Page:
Understanding the relationship between aperture and exposure is crucial for photographers, as it enables them to make informed decisions about camera settings to achieve the desired visual effects and properly exposed images.

Does aperture affect depth of field?

Portrait Of Woman Shot At F16
In this image, f/16 was used. The background is sharp with a large depth of field.
Portrait Of Woman Shot At F2.8
In this image, f/2.8 was used. The background is now out of focus, drawing more attention to the subject with a shallow depth of field.

In addition to affecting exposure, aperture also influences the depth of field in an image. More aperture (lower f number) results in a shallower depth of field, isolating the subject and blurring the background, while less aperture (higher f number) creates a deeper depth of field, keeping more of the scene in focus. Understanding and adjusting aperture is crucial for photographers to achieve the desired exposure and depth of field in their images.

How to choose the right aperture for every scenario

Closeup Portrait Of Woman Shot At F2.0
Portrait taken at f/2, notice how the shallow depth of field draws attention to the face, even the subject's neck is rendered as background.

Finding the right aperture for a given scenario can be tricky, but here are some general guidelines to help you along:

1. Portraits: In portrait photography, the goal is often to isolate the subject from the background, drawing the viewer’s attention to the person’s face or other key features. To achieve this, use a large aperture (lower f-stop) such as f/2.8 – f/4 (you can even go lower if your camera allows it). This results in a shallow depth of field and ensures only the subject or a portion of the subject is in focus.

Full Face Portrait Of Blonde Woman Shot At F2.0
Portrait taken at f/2

2. Landscape photography: For landscape photography, the aim is typically to capture as much detail as possible from the foreground to the background. In this case, you’ll want to achieve maximum depth of field by choosing a small aperture (higher f-stop) like f/11 or f/16, or higher if your lens allows it. This will help ensure that all elements of the scene are sharp and in focus.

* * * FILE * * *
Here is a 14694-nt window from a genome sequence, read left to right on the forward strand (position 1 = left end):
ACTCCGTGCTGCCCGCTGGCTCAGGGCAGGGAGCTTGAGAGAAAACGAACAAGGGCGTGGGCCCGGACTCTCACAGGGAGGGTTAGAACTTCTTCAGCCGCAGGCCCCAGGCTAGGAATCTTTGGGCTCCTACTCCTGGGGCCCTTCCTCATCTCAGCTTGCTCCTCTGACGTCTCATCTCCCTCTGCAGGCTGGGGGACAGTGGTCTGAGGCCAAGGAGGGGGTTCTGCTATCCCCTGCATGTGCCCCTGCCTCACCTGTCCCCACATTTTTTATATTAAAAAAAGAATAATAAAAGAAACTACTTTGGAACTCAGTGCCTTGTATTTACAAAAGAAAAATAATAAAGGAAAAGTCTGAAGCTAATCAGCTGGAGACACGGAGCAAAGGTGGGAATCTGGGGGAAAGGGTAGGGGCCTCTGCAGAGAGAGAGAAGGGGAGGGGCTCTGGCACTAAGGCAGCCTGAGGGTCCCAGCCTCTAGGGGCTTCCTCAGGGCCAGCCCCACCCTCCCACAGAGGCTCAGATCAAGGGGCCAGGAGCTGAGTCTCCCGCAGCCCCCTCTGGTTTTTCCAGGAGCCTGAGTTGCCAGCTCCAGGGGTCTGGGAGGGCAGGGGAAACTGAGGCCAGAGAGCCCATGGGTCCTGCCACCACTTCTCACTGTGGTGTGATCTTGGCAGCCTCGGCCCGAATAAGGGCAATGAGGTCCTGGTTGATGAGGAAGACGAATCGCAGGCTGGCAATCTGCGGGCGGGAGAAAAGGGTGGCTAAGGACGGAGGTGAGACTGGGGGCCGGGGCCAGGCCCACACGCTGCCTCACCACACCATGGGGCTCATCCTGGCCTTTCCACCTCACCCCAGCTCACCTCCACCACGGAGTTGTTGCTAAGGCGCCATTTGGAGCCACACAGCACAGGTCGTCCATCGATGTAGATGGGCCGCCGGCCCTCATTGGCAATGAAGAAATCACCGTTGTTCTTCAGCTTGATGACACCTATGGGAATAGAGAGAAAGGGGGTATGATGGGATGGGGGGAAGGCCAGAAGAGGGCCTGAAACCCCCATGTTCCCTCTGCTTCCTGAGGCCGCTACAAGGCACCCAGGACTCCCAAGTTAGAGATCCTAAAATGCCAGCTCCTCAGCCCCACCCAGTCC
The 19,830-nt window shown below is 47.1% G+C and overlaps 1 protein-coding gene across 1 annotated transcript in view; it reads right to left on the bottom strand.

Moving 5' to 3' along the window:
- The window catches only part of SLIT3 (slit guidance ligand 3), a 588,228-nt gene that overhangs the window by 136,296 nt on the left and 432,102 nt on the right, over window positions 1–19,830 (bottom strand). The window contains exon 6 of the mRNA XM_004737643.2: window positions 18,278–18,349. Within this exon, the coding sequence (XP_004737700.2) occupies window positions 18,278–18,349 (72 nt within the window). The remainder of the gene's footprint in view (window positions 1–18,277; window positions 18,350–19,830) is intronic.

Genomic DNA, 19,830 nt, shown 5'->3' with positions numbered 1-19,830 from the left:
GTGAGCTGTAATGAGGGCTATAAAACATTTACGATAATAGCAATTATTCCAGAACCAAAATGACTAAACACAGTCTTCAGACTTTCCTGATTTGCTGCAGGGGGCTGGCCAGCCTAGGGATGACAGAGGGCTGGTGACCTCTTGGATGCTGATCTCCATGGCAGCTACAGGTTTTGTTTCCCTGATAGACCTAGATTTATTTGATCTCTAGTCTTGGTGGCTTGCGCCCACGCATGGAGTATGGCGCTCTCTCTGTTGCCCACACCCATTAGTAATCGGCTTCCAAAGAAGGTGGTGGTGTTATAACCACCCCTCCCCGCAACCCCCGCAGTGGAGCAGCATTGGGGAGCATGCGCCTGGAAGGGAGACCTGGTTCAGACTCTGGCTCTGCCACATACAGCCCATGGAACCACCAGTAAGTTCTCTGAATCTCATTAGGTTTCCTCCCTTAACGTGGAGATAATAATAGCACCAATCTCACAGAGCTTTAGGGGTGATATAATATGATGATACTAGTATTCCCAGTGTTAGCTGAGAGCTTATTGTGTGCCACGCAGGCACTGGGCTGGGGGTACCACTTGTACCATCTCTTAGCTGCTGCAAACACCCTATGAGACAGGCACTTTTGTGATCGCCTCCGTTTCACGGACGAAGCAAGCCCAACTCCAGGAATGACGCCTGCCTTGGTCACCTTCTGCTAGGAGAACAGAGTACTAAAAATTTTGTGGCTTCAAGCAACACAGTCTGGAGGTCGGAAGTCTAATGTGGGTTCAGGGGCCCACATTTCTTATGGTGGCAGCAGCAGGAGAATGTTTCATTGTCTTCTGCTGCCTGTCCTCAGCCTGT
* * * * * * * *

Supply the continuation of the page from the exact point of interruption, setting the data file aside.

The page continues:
Full Length Shot Of Woman In Front Of Tall Building Shot At F11.0
In this image, f/11 was used, allowing the subject and expansive background to remain crisp and in focus.

3. Intermediate depth of field: Sometimes, neither a shallow nor a deep depth of field is suitable for your photographic vision. In these scenarios, you might want to limit focus to a specific range of distances within the overall photograph. To achieve an intermediate depth of field, select a mid-range f-stop, such as f/5.6 or f/8, and take a test shot. Review the image on your camera’s LCD screen, using the magnifying function to zoom in and check the depth of field. If necessary, adjust the aperture and reshoot until you achieve the desired effect.

Landscape Portrait Of Dancer Shot At F8.0
This image was shot at f/8, allowing for the subject and small background to be in focus.

By considering the subject matter and your creative intent, you can choose the appropriate aperture to create compelling images with the right depth of field. Experimenting with different f-stop values and practising in various scenarios will help you become more adept at selecting the perfect aperture for your photographs.

Learn more about aperture with John Barrett

Mastering the art of aperture is an essential step in unlocking the full potential of your photography. By understanding the fundamental aspects of aperture, you will not only control exposure and depth of field but also transform your creative ideas into visually captivating images.

To gain a deeper understanding of lens selection and other essential photography skills, consider joining John Barrett’s camera lens workshop, or try one of his other photography courses. With John’s 40 years of experience creating award-winning images, you’ll learn firsthand the decision-making process required to turn your creative ideas into captivating images you can be proud of.

Embark on your journey towards aperture mastery and lens expertise, and experience the transformation in your photographs as you capture the world through a refined and skilled perspective.